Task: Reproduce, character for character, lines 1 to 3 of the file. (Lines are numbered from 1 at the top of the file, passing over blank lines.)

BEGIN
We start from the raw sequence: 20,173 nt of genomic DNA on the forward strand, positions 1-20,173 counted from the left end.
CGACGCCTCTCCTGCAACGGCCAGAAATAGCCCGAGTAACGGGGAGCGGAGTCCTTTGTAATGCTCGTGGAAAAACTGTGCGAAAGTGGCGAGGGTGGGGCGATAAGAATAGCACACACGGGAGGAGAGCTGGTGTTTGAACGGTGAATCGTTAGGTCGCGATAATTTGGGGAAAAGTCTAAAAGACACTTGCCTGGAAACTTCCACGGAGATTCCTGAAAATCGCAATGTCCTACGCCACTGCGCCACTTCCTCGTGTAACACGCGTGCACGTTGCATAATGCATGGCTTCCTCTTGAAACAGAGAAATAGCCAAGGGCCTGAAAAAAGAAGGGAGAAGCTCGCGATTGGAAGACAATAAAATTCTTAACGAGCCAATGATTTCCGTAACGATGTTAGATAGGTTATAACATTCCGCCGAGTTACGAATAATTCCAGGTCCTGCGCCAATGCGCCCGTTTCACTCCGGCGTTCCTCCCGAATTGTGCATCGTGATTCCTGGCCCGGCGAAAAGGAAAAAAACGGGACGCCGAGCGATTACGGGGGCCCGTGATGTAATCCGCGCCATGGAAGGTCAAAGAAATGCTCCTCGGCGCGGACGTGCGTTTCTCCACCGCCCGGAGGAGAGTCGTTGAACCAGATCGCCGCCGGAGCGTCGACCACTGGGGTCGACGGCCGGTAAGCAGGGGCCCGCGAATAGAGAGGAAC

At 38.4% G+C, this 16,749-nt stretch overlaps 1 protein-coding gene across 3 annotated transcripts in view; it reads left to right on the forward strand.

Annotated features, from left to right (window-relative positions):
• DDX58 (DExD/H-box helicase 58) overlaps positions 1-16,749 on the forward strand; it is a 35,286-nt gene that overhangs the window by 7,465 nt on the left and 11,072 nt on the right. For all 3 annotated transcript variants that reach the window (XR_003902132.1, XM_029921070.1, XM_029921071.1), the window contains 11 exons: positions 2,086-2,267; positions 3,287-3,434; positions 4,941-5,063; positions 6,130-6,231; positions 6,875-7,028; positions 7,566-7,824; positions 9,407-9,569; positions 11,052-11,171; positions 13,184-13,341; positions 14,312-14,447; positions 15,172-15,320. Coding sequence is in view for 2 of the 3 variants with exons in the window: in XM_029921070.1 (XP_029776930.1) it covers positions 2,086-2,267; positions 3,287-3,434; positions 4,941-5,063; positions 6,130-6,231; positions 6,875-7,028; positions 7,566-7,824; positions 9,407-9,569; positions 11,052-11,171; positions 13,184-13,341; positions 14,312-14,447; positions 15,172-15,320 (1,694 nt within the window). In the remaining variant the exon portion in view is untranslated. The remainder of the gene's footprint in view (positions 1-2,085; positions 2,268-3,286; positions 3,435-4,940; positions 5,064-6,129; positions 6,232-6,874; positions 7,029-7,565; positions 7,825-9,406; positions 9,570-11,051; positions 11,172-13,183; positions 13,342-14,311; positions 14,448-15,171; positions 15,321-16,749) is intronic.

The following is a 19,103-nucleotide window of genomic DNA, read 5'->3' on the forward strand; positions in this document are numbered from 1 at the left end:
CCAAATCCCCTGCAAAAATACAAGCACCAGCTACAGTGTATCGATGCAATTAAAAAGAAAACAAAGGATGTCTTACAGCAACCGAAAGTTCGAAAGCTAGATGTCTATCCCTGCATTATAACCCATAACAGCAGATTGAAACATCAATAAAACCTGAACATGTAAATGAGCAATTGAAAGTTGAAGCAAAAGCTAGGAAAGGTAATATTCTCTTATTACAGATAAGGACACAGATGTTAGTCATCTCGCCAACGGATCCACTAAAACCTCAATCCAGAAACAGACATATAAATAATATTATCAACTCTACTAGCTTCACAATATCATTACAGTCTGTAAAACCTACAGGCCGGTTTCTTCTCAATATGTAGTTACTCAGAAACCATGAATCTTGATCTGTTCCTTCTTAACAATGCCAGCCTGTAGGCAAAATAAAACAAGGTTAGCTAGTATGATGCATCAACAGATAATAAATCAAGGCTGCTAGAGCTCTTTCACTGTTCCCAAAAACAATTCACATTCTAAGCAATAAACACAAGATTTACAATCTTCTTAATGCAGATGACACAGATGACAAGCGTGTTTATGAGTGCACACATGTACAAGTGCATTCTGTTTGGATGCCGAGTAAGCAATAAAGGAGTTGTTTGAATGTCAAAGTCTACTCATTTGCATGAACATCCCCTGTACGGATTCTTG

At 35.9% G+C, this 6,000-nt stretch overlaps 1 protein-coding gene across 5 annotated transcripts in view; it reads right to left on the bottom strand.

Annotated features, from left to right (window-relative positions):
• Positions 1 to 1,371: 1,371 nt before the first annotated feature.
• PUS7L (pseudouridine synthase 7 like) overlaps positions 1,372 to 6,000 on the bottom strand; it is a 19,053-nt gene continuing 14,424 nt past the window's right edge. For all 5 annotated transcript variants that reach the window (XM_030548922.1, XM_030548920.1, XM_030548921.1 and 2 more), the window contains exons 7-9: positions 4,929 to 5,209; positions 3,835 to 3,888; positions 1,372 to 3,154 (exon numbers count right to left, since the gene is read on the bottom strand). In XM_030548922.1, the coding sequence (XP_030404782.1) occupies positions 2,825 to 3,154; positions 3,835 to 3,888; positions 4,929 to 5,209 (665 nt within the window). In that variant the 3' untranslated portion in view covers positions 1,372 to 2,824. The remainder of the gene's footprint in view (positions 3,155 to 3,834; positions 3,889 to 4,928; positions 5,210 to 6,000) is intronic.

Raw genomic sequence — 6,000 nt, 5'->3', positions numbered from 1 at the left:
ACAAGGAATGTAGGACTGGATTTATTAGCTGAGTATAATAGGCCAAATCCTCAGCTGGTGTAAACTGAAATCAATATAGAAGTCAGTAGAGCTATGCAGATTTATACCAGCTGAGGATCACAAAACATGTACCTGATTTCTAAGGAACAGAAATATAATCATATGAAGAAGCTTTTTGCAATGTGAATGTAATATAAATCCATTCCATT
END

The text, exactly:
We start from the raw sequence: 20,173 nt of genomic DNA on the forward strand, positions 1-20,173 counted from the left end.
CGACGCCTCTCCTGCAACGGCCAGAAATAGCCCGAGTAACGGGGAGCGGAGTCCTTTGTAATGCTCGTGGAAAAACTGTGCGAAAGTGGCGAGGGTGGGGCGATAAGAATAGCACACACGGGAGGAGAGCTGGTGTTTGAACGGTGAATCGTTAGGTCGCGATAATTTGGGGAAAAGTCTAAAAGACACTTGCCTGGAAACTTCCACGGAGATTCCTGAAAATCGCAATGTCCTACGCCACTGCGCCACTTCCTCGTGTAACACGCGTGCACGTTGCATAATGCATGGCTTCCTCTTGAAACAGAGAAATAGCCAAGGGCCTGAAAAAAGAAGGGAGAAGCTCGCGATTGGAAGACAATAAAATTCTTAACGAGCCAATGATTTCCGTAACGATGTTAGATAGGTTATAACATTCCGCCGAGTTACGAATAATTCCAGGTCCTGCGCCAATGCGCCCGTTTCACTCCGGCGTTCCTCCCGAATTGTGCATCGTGATTCCTGGCCCGGCGAAAAGGAAAAAAACGGGACGCCGAGCGATTACGGGGGCCCGTGATGTAATCCGCGCCATGGAAGGTCAAAGAAATGCTCCTCGGCGCGGACGTGCGTTTCTCCACCGCCCGGAGGAGAGTCGTTGAACCAGATCGCCGCCGGAGCGTCGACCACTGGGGTCGACGGCCGGTAAGCAGGGGCCCGCGAATAGAGAGGAAC

At 38.4% G+C, this 16,749-nt stretch overlaps 1 protein-coding gene across 3 annotated transcripts in view; it reads left to right on the forward strand.